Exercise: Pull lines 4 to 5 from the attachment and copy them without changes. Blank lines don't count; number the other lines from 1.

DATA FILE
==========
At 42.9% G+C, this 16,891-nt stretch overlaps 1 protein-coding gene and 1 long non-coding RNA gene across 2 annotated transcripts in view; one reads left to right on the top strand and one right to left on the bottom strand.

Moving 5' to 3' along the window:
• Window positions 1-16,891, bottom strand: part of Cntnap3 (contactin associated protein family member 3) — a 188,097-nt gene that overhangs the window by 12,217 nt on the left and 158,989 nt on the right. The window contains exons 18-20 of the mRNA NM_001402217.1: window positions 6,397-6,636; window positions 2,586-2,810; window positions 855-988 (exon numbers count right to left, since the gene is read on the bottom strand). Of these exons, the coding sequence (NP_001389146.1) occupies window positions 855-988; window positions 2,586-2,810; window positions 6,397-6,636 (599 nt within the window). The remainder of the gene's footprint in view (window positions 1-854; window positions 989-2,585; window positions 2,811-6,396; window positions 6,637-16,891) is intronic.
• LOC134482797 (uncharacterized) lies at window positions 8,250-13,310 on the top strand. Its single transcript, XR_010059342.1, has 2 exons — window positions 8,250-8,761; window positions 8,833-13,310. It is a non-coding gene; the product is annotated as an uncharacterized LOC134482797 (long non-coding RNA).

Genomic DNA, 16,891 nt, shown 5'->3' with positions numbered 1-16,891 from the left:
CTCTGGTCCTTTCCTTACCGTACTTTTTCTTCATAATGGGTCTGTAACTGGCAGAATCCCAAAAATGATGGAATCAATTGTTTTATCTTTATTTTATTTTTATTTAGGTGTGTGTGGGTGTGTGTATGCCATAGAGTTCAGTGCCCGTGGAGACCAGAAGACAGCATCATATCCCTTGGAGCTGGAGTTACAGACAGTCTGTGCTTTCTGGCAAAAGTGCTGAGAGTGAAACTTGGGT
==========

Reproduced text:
• LOC134482797 (uncharacterized) lies at window positions 8,250-13,310 on the top strand. Its single transcript, XR_010059342.1, has 2 exons — window positions 8,250-8,761; window positions 8,833-13,310. It is a non-coding gene; the product is annotated as an uncharacterized LOC134482797 (long non-coding RNA).

Genomic DNA, 16,891 nt, shown 5'->3' with positions numbered 1-16,891 from the left: